Imagine a world where any undergraduate student could volunteer to help level up education’s uneven playing field. They would be serving in a tutoring army helping poorer pupils to improve their basic writing, reading or maths at school. Students would gain invaluable life experience, add something special to their CVs and even learn some of the basics of teaching.
I’ve been championing such a university-led tutoring scheme for some years now as an idea for levelling up the opportunities for poorer pupils – who are unable to pay for private tutoring outside school. The shadow education sector is valued at hundreds of billions of dollars across the world, but it is mainly a middle-class affair.
And all this was the case even before Covid-19 forced millions of pupils to miss out on schooling in the spring of 2020. Our research shows that the pandemic has further exacerbated the UK’s stark socio-economic academic divide, with private school pupils twice as likely to benefit from a full school day’s learning during school closures compared with their state school counterparts.
Meanwhile, new policies issued by England’s HE regulator, the Office for Students, to monitor universities’ efforts to help schools raise attainment have made the proposition even more of a no-brainer for academic institutions. I hope that one day it will become a national social mobility service, advertised on every campus across the land. This would be the British equivalent of AmeriCorps in the US – appealing to the volunteering instincts of the younger generation.
One-to-one (and small group) tutoring, delivered well, is one of education’s surest bets when it comes to improving the progress of poorer pupils. The American educational psychologist Benjamin Bloom used it as the benchmark for the greatest rate of progress a learner can make. Critically, recent evaluations in a range of countries have shown that well-trained undergraduates focused on specific skills can be highly effective tutors.
Tutoring schemes are offered by some universities and charities. But the problem is that we know little about which ones ensure consistent quality in the tutoring provided – and its actual impact on learning. One-to-one tutoring is a very different skill to whole-class teaching. But it still requires proper preparation and specific areas of focus if it is to benefit pupils and complement what teachers are already doing in the classroom.
Another problem is that current provision is piecemeal, offered in some parts of the country but non-existent elsewhere – often in the very left-behind areas in need of most help.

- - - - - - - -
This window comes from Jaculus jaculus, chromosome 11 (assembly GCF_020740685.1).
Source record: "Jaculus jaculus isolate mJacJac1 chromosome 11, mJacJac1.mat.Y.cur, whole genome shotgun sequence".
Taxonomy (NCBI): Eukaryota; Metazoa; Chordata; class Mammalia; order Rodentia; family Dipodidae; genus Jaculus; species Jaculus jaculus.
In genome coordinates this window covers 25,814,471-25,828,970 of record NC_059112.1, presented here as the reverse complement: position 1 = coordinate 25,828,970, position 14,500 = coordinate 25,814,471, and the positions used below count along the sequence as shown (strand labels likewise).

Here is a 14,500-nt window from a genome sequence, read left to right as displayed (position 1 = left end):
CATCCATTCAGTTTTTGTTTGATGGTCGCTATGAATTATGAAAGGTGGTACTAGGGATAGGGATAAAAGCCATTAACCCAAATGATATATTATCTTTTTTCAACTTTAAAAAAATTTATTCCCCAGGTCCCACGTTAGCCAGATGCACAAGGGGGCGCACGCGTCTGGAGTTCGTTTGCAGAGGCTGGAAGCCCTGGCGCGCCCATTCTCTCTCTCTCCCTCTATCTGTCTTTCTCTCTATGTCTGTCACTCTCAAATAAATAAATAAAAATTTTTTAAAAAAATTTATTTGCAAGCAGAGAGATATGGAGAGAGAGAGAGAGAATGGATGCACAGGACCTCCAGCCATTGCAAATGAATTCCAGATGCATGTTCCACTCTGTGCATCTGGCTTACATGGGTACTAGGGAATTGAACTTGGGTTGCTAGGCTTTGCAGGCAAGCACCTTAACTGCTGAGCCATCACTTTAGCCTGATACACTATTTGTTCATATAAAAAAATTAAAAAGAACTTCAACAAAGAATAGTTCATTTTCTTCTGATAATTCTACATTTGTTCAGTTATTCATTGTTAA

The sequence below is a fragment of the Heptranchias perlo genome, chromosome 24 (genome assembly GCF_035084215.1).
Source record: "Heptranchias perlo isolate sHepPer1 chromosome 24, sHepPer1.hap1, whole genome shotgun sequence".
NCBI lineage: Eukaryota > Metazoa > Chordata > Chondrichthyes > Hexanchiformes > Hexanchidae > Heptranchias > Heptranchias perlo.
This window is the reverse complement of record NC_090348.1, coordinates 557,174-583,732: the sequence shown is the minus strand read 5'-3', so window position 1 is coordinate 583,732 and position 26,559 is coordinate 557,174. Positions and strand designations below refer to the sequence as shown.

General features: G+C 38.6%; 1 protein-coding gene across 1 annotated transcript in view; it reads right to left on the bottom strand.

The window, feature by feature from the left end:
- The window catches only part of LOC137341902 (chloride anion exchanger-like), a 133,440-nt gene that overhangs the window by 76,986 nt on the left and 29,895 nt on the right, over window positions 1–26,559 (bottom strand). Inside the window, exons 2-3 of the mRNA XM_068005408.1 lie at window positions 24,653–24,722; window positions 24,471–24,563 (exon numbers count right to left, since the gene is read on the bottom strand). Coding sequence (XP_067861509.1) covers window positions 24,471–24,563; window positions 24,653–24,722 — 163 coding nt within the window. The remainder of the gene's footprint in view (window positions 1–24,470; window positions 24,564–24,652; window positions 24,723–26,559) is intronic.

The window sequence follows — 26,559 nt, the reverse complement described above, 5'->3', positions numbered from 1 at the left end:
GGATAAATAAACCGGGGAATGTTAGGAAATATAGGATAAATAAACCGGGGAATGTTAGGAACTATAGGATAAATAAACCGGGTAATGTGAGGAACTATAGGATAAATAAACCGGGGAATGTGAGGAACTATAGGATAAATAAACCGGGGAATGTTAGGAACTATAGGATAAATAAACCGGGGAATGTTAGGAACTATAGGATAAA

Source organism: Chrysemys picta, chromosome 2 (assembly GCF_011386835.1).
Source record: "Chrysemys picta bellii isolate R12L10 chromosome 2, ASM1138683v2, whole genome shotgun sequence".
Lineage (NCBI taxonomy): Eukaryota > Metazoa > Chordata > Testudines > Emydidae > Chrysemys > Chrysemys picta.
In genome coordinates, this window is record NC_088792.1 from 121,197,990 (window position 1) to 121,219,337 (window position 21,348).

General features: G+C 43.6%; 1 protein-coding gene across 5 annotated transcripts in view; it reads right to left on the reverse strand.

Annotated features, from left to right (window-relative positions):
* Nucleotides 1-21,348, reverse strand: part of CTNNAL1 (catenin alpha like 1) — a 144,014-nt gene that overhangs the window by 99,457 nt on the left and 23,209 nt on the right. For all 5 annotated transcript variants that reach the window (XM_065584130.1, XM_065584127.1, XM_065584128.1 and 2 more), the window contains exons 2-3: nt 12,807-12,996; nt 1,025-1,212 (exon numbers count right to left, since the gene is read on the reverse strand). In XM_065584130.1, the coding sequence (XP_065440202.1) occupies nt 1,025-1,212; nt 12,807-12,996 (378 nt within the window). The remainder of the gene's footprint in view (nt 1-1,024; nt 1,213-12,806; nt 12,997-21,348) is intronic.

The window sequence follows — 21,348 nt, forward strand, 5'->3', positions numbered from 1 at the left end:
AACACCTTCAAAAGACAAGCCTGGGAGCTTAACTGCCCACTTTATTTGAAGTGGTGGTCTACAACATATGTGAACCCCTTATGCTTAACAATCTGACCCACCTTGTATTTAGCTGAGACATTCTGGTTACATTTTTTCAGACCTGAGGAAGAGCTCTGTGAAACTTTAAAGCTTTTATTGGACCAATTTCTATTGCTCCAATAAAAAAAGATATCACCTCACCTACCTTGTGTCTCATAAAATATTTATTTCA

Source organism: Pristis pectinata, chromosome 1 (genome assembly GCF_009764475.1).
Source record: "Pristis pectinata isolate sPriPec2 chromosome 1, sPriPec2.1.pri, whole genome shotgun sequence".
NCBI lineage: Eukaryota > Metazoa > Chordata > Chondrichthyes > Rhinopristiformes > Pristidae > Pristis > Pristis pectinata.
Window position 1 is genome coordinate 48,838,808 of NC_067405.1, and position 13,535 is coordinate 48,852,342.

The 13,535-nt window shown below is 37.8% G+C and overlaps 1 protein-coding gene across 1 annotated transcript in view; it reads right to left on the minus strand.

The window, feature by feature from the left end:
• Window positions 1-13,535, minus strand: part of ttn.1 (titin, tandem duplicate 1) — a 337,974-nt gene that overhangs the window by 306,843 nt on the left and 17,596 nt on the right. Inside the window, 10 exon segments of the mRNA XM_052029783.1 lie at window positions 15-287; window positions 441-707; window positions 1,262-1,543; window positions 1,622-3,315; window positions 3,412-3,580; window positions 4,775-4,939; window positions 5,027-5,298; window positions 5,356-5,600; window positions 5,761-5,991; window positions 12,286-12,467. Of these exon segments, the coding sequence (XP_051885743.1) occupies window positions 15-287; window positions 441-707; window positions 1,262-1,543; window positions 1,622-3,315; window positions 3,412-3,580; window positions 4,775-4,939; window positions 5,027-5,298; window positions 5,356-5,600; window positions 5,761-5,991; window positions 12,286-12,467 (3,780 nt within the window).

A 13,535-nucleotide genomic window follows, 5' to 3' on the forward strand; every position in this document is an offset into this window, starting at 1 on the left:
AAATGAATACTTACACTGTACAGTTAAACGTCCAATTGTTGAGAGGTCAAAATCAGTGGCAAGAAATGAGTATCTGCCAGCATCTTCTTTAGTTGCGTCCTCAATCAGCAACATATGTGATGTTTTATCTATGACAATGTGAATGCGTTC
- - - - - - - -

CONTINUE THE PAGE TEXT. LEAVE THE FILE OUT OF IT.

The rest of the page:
The aim is to embed tutoring in the university system in a much more systematic and sustainable way , forging partnerships with local multi-academy trusts and becoming a standard part of student life.
We’re currently running a pilot at the University of Exeter, and early next year we’ll share our results with government officials and other universities. The hope is to develop a model to be used across the sector.
There are lots of details to work through. Student volunteers (from any degree subject) could, for example, be offered academic credits for their tutoring. This might involve completing a module offered as a study option. Tutoring could be face-to-face in local schools, or a combination of face-to-face and online sessions, particularly for schools further away from campus. This could include launching a programme at a university followed by virtual tutoring sessions and finishing with a closing event in person.
Multi-academy trusts could provide proper in-house training so undergraduates can tutor in specific areas, focusing for example on improving basic writing and reading for 12-year-olds. Studies suggest that 10 one-hour sessions across one school term can make a real difference for pupils.
The basic skills of literacy and numeracy are so important for later learning in school: it’s why so many pupils fall behind when it comes to GCSEs. And there are some excellent training modules for tutoring key skills available that undergraduates could complete. Teachers would, of course, need to guarantee that it complements classroom work. We will also need to consider what resources are required for tutoring and how these might be supported by universities and schools.
An added benefit would be that many students might be tempted into a career in teaching. This would be especially welcome at a time when applications for teaching posts are in decline.
University-led tutoring could help address one of the major challenges facing the government’s current national tutoring programme for schools. The programme was launched during the pandemic to help pupils who had fallen behind in the classroom, but it has been dogged by implantation problems and a paucity of quality tutors available around the country to deliver it.
A realistic aim for the programme would be to one day involve 25,000 students, benefiting hundreds of thousands of pupils annually. That would be a major contribution to levelling up an unequal education system in the post-pandemic era and a genuine boost to social mobility.
Lee Elliot Major is the UK’s first professor of social mobility, based at the University of Exeter. He was previously chief executive of the Sutton Trust, was awarded an OBE in the 2019 Queen’s Honours and is the first in his family to go to university.
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